What if Oil Prices Come Back Too Quickly?

Oil exploration companies might shudder at the idea that continuing low prices could help them in the long run, but some argue that it would be better for operation efficiencies to really take root first.

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Despite predictions from several analysts that oil prices would rise in the second half of 2016, they in fact dropped once again this week below $40 a barrel. That might seem like bad news for oil exploration companies and the automation suppliers trying to sell their wares to them, but maybe it’s for the best in the long run.

At the Offshore Technology Conference (OTC) in Houston earlier this year, automation suppliers were eager to talk about how their products can help oil and gas producers survive in a climate of low oil prices. Automation and standardization are key, of course, to optimize processes and improve efficiencies—not just lay off workers when prices are down and try to lure them back when business turns around again.

This idea has been catching on with the oil exploration companies. They’ve come to realize that they need to think differently about their wildcatting tendencies, and focus on optimizing their operations. “The downstream industry has been very focused on incremental improvements, but upstream has been allowed to be inefficient, and just drill more oil wells,” commented Larry Irving, vice president of global oil and gas for Emerson Process Management. “It’s worked quite well in the past, so why change?”

With oil prices reaching historic lows, however, it’s not working so well anymore, and things have had to change. The operating efficiency mindset of the refineries has made its way upstream, and that is where the future lies, Irving said.

But the flip side of all of this is: What if oil prices come back too quickly? Will those lessons learned be undone as they race to once again just get as much oil out of the ground as quickly as they can?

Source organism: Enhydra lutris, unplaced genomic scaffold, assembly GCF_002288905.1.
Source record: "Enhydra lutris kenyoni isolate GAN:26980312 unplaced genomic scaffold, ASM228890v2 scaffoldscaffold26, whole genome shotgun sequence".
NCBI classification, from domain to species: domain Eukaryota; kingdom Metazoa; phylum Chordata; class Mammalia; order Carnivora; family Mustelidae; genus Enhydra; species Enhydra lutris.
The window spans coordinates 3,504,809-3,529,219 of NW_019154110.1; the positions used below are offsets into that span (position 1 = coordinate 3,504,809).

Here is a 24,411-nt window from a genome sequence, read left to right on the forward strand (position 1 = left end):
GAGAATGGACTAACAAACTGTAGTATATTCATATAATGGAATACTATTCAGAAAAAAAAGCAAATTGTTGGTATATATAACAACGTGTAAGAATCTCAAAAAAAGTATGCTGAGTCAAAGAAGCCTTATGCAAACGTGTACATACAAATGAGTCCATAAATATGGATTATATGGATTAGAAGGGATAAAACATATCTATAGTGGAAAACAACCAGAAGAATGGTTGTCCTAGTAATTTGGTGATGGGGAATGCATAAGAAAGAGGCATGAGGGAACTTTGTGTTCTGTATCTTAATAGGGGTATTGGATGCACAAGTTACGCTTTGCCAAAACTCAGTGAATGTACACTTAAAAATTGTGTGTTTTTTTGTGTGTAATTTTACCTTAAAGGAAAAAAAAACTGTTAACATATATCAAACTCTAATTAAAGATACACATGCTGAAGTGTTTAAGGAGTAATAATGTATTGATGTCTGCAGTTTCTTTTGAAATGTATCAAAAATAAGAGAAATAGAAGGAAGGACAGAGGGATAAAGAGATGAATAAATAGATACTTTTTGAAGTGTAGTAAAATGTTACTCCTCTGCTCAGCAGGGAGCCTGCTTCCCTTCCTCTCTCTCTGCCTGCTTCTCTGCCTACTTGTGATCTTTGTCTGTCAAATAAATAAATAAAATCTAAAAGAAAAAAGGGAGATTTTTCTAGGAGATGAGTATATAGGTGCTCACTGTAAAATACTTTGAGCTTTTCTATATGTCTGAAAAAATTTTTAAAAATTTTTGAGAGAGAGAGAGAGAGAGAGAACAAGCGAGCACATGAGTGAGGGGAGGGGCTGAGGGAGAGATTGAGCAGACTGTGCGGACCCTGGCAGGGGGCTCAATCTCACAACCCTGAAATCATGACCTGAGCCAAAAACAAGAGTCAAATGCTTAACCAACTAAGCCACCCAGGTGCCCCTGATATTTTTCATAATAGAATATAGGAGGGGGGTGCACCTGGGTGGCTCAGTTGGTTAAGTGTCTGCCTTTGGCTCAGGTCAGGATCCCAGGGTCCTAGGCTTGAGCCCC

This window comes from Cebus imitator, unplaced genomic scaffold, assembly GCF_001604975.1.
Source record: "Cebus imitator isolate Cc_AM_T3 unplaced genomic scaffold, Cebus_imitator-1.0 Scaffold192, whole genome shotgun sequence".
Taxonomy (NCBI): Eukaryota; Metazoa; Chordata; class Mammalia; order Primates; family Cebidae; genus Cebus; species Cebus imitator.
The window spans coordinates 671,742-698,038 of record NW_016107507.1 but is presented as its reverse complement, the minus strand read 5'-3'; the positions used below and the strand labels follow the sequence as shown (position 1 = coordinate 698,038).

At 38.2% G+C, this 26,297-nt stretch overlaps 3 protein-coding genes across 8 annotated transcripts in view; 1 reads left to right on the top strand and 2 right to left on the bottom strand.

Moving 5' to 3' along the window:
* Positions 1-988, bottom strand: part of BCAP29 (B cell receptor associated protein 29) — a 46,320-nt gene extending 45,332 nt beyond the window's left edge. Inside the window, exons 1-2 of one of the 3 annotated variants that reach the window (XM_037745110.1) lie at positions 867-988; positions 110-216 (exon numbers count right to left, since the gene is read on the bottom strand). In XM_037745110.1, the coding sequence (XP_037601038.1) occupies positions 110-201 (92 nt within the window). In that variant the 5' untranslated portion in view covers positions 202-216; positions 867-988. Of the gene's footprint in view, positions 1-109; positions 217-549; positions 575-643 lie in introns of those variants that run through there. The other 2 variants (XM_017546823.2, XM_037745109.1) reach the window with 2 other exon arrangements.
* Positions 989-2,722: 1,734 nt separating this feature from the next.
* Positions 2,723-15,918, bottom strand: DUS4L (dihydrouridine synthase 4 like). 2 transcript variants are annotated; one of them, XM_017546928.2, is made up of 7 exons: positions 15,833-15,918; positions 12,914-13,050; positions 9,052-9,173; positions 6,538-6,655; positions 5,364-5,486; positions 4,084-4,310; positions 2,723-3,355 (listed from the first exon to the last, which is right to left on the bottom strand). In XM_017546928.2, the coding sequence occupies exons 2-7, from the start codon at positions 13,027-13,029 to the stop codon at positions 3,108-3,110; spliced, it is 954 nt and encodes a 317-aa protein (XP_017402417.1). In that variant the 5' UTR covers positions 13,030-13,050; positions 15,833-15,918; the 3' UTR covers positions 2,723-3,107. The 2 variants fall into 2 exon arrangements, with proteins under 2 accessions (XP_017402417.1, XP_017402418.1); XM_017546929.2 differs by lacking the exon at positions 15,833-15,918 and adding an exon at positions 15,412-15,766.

There does seem to be some concern about that.

“The upstream guys are cowboys,” Irving said. “They do what they want, and they don’t want to change.”

Customers are inviting ideas from Emerson and other automation suppliers, though, about how to make innovative changes, and they’re listening, Irving said. “But you can’t underestimate the need for change management.”

“The best thing that can happen to this industry is for the oil price to not come back quickly. If it hits $100 again within the next year, they’ll forget about all these efficiencies,” said Luis Gamboa, oil and gas market development manager for Rockwell Automation. “But if it comes back slowly, it’s going to change this industry.”

But at their latest Connect conference in New Orleans in May, Schneider Electric experts argued against the notion that increased automation levels in the oil and gas industry have been driven by low oil prices.

“This is something that’s been brewing for years,” said Gary Freburger, president of Schneider Electric’s Process Automation Industry Business. “The industry recognized that the position they’ve gotten themselves in with how projects are executed—the risk, how much more complex they are—with all that comes cost. They’ve all been thinking and heading down the path of doing something about that. I don’t think it’s anything that the oil prices themselves forced them to do.”

Chris Lyden, senior vice president of strategy, process automation, for Schneider Electric referenced the project work of a “very, very large multinational oil company,” noting that all the processes and standards put in place for good reasons years ago have now become an “overwhelming set of baggage to carry.”

“They knew they were carrying too much overhead,” Lyden said. “The low oil price pushes them more, but they already needed to do it differently.”

ExxonMobil’s Sandy Vasser has made a well publicized push to change the technology behind oilfield automation supply—using universal I/O, fewer and standardized cabinets, and less wiring, and eliminating the need for factory acceptance testing (FAT), to name a few. And all of this came about well before oil prices dropped. “There’s a tremendous amount of work being done already to get cost out,” Lyden said.

Shell Oil has been “embracing new technologies that could potentially revolutionize the way deepwater competes,” said Wael Sawan, executive vice president deepwater for Shell, during a panel discussion at OTC. “That entire marginal cost structure will keep coming down.”

But Shell and other oil drilling companies must take care to maintain that legacy when prices come back, Sawan added, “making sure that we don’t allow that waste to creep back in.”

 

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